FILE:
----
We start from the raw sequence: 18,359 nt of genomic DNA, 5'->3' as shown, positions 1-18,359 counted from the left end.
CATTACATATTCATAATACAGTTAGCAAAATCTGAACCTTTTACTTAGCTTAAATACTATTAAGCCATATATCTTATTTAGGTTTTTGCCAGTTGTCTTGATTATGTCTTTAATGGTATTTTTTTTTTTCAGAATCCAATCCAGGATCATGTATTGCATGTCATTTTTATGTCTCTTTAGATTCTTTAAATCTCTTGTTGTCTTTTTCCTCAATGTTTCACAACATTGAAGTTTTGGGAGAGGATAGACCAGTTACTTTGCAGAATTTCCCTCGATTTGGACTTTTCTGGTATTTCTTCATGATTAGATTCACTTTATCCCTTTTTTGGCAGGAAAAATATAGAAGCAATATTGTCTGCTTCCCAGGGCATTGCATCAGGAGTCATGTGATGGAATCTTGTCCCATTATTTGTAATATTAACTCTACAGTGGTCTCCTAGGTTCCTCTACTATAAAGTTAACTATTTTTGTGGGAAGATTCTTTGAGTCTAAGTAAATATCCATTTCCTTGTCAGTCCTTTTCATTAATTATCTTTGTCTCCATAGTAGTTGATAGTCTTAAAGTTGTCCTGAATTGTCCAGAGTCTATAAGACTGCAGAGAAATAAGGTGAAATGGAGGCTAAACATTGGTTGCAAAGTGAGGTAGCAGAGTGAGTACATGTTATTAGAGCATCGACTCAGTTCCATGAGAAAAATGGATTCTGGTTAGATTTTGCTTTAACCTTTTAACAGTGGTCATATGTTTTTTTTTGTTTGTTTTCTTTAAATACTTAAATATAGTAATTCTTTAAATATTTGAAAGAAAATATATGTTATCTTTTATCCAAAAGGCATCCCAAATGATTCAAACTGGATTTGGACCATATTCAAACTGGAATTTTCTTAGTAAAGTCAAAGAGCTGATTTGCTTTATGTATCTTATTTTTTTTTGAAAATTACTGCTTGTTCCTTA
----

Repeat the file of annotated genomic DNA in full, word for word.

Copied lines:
We start from the raw sequence: 18,359 nt of genomic DNA, 5'->3' as shown, positions 1-18,359 counted from the left end.
CATTACATATTCATAATACAGTTAGCAAAATCTGAACCTTTTACTTAGCTTAAATACTATTAAGCCATATATCTTATTTAGGTTTTTGCCAGTTGTCTTGATTATGTCTTTAATGGTATTTTTTTTTTTCAGAATCCAATCCAGGATCATGTATTGCATGTCATTTTTATGTCTCTTTAGATTCTTTAAATCTCTTGTTGTCTTTTTCCTCAATGTTTCACAACATTGAAGTTTTGGGAGAGGATAGACCAGTTACTTTGCAGAATTTCCCTCGATTTGGACTTTTCTGGTATTTCTTCATGATTAGATTCACTTTATCCCTTTTTTGGCAGGAAAAATATAGAAGCAATATTGTCTGCTTCCCAGGGCATTGCATCAGGAGTCATGTGATGGAATCTTGTCCCATTATTTGTAATATTAACTCTACAGTGGTCTCCTAGGTTCCTCTACTATAAAGTTAACTATTTTTGTGGGAAGATTCTTTGAGTCTAAGTAAATATCCATTTCCTTGTCAGTCCTTTTCATTAATTATCTTTGTCTCCATAGTAGTTGATAGTCTTAAAGTTGTCCTGAATTGTCCAGAGTCTATAAGACTGCAGAGAAATAAGGTGAAATGGAGGCTAAACATTGGTTGCAAAGTGAGGTAGCAGAGTGAGTACATGTTATTAGAGCATCGACTCAGTTCCATGAGAAAAATGGATTCTGGTTAGATTTTGCTTTAACCTTTTAACAGTGGTCATATGTTTTTTTTTGTTTGTTTTCTTTAAATACTTAAATATAGTAATTCTTTAAATATTTGAAAGAAAATATATGTTATCTTTTATCCAAAAGGCATCCCAAATGATTCAAACTGGATTTGGACCATATTCAAACTGGAATTTTCTTAGTAAAGTCAAAGAGCTGATTTGCTTTATGTATCTTATTTTTTTTTGAAAATTACTGCTTGTTCCTTA